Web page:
Your website’s navigation menu is one of the most critical components of your website design. You want to create an architecture that is simple for your website visitors to navigate and find what they are looking for. For search engines, your website navigation explains the relationship between all your unique pages and provides context for the destination pages.
Below are some best practices to keep in mind when you are building a new site, redesigning your current website and/or as part of your ongoing website analytics efforts. Do not be afraid to change things based on your evaluation and analysis!
1. Limit Your Primary Website Navigation to No More Than 7 Items.
Be concise. Less than 7 if possible – particularly when you consider how your site renders on mobile devices. Mine your analytics tools to home in on – not only your most visited pages – but also what search terms bring visitors to those pages. Are there search terms your users employ that are more common than how you may describe your products and services? Consider moving certain standard things like “About Us” and “Contact Us” to your secondary navigation.
2. Use Descriptive Labels
A new visitor to your website may have no idea what type of products you sell if one of your primary navigation labels just reads, “Store” or “Products”. Be descriptive. If you primarily sell industrial equipment, use that term rather than the generic term “products”. Remember using descriptive terms not only provides your website visitor will a better sense of what you sell/promote/do but they also serve as link anchor text that lives on every page of your website – indicating authority.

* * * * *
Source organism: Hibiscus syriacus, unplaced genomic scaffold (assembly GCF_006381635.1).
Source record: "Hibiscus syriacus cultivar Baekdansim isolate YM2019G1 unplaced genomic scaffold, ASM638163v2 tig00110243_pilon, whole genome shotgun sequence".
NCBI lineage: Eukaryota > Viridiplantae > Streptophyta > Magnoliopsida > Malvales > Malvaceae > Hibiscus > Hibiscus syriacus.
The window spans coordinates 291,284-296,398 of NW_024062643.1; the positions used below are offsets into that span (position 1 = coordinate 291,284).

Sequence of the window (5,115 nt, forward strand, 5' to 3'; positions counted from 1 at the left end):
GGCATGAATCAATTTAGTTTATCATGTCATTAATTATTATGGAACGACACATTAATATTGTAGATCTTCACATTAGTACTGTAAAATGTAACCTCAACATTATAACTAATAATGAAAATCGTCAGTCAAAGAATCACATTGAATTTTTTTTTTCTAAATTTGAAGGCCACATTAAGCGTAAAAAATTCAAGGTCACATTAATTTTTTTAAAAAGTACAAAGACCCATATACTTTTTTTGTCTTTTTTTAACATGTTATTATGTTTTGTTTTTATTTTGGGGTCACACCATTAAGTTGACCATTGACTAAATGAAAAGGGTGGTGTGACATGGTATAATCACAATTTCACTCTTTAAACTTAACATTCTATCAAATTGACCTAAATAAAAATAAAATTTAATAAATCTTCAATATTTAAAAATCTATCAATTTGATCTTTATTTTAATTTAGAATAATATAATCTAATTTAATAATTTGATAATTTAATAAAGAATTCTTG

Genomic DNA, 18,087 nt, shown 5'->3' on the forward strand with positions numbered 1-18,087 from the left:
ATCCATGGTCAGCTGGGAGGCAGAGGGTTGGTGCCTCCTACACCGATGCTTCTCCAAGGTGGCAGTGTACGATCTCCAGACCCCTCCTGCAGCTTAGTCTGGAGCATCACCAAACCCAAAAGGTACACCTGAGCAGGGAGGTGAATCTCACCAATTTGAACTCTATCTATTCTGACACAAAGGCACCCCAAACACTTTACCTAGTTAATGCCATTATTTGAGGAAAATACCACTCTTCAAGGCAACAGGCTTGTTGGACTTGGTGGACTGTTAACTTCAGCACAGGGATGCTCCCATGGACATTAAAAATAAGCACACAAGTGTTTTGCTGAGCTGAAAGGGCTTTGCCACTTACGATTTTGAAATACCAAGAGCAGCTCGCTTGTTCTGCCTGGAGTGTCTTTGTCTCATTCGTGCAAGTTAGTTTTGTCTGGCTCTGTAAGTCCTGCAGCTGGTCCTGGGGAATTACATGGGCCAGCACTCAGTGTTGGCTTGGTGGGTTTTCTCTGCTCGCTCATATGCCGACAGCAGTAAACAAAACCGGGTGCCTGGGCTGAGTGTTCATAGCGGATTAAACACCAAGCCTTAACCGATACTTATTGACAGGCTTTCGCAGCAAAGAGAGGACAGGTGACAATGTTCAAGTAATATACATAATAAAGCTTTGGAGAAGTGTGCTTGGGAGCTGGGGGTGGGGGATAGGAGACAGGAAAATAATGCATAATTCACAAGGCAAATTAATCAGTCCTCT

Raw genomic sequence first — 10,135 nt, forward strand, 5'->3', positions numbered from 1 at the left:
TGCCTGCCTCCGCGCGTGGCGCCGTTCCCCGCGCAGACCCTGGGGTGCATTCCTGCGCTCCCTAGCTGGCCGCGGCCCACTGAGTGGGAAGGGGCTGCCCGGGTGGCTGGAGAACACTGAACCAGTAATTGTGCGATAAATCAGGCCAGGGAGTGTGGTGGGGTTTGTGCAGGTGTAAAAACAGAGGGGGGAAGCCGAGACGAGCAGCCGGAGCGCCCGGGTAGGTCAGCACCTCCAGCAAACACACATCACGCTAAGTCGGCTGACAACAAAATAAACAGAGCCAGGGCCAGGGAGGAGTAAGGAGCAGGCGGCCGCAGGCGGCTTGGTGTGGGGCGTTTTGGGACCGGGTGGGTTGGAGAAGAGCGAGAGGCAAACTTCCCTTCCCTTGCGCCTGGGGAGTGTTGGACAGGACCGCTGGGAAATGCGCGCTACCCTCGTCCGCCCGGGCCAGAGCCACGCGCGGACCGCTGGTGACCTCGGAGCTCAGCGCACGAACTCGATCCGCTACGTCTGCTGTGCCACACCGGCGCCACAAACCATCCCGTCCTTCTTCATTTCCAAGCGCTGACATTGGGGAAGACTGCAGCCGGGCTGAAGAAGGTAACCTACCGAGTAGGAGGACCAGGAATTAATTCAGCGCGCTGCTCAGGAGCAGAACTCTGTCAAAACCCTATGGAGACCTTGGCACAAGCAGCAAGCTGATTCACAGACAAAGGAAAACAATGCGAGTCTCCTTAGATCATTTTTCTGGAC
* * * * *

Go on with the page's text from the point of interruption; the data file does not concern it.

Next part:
3. Carefully Consider What You Place First and Last in Your Menu
It may seem obvious but the items we place at the beginning of our navigation menu will represent to the visitor the items of greatest importance to your business. The item at the end of the navigation menu is the one the visitor is most likely to remember because it will be the one the last one he/she reads. Bear in mind these two considerations when selecting the location of your primary menu items.
4. Make Items In Your Website Navigation Obviously Clickable
One of the long-standing best practices in website design and UX (user experience) is making link obvious to the user. Most commonly, an action occurs when the user rolls over or “mouses over” a navigation item indicating the item is clickable. In countless usability tests I’ve been a part of over the years, it still surprises me how many people won’t assume a link is a link (and actually click on an item) unless an action is triggered upon the mouse over. Don’t assume your visitors will click everything they see or that they will intuitively know what is a link and what isn’t.
Read this article for a deeper dive into Using Google Analytics to Understand Navigation Paths. And remember, we at 3 Aspens Media are happy to evaluate your website’s performance.